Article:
2016: World Health & Population
(no author information available yet)
No abstract text is available yet for this article.
2016: World Health & Population
Marie-Pascale Pomey, Paule Lebel
The issue on "The Patient Experience in Ontario 2020: What is Possible?" taught us how Ontario is trying to shift to a consistent culture of patient engagement at all levels of its healthcare system, from clinical to organizational and political. In this commentary, the authors share some of the avenues that have been taken in Quebec to structure patient engagement in a comprehensive way within and across stakeholder and patient populations. The model selected in Quebec is based on partnership of care and services, which includes not only patient involvement, but also interprofessional collaboration among professionals (Pomey et al...
2016: World Health & Population
Samir K Sinha
In trying to cope with the needs of the growing number of people living with dementia (PLWD), jurisdictions around the world have been implementing a variety of strategies, policies and programs to enable better access to the supports they and those who care for them require. Despite considerable efforts that have been undertaken, PLWD and their caregivers still face considerable challenges in pursuing care pathways and community-based supports that can help them avoid premature institutionalization. Morton-Chang et al...
2016: World Health & Population
Henk Nies
In their paper, Morton-Chang et al. (2016) discuss how aging societies are struggling and trying to cope with the rapidly increasing numbers of persons living with dementia (PLWD). In that sense, the Canadian case is not unique. On the contrary, it is very similar to other developing countries. Therefore, it is worthwhile to reflect from another country's perspective on this unprecedented societal development. In this paper, I will consider the challenge of dealing with increasing numbers of PLWD from the European and, in particular, Dutch perspectives...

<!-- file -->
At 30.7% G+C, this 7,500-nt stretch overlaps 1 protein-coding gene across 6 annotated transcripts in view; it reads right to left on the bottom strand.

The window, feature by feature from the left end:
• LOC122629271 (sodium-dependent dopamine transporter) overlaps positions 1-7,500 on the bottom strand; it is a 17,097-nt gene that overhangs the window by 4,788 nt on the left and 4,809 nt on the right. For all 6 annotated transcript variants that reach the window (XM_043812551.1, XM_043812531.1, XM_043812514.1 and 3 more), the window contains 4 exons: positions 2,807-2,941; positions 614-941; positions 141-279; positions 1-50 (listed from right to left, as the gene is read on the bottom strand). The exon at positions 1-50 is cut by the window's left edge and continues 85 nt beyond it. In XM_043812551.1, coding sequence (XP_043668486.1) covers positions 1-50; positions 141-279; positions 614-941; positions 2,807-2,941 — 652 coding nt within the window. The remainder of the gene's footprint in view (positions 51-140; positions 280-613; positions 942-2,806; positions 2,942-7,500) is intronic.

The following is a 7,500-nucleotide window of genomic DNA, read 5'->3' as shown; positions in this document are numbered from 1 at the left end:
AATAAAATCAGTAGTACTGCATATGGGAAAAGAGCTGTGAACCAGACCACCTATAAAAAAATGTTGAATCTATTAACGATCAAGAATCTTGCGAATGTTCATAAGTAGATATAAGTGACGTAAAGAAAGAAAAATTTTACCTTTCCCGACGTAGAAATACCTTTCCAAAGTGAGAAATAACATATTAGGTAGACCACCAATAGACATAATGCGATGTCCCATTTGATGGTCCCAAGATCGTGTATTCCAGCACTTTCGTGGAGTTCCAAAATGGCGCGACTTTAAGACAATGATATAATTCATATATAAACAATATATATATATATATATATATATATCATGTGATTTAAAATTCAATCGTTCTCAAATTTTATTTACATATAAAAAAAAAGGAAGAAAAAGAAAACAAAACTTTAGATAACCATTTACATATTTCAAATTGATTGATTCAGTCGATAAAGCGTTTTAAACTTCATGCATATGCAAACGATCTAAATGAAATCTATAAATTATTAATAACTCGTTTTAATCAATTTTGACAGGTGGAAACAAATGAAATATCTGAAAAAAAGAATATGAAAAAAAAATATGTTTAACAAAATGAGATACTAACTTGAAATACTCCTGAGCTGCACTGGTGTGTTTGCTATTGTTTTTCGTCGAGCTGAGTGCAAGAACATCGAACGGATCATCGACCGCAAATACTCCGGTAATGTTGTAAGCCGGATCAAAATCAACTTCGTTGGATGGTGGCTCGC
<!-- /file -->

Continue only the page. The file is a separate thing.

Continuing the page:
2016: World Health & Population
Nisha Sutherland, Elaine Wiersma
To guide action towards a community-based dementia care strategy, Morton-Chang et al. provide the following three key strategic pillars: putting people with dementia first, supporting informal caregivers and enabling local communities to support people with dementia. While, in principle we agree with these pillars, the ways in which we interpret and implement them differ. We propose three values that should underlie any discussion of dementia policy, strategy and change and that place people with dementia at the heart of these discussions: that of the rights of people with dementia, of diversity and equity, and inclusion...
2016: World Health & Population
Nancy Rushford, David Harvey
In their article "Toward a Community-Based Dementia Care Strategy: How Do We Get There from Here?" Morton-Chang et al. draw attention to the urgent need for a community-based dementia care strategy in Canada. Drawing from national and international experience, including an illustrative case study of policy in Ontario, they identify three key strategic pillars to guide strategic action: 1. Engage persons living with dementia (PLWD) to any extent possible in decisions around their own care. 2. Acknowledge and support informal caregivers in their pivotal roles supporting PLWD and consequently the formal care...
2016: World Health & Population
Claire Godard-Sebillotte, Isabelle Vedel, Howard Bergman
Morton-Chang et al. highlighted in their article the key strategic pillars of a community-based dementia care strategy: put "people first," support informal caregiving and enable "ground up" innovation and change. In our commentary, we draw upon our experience as authors of the Quebec Alzheimer Plan and evaluators of its implementation by the Quebec Ministry of Health and Social Services (MSSS). To us, a sustainable dementia care strategy entails a patient-centred approach, grounded in primary care, caring for persons with dementia at every stage of the disease...
2016: World Health & Population
Melissa K Andrew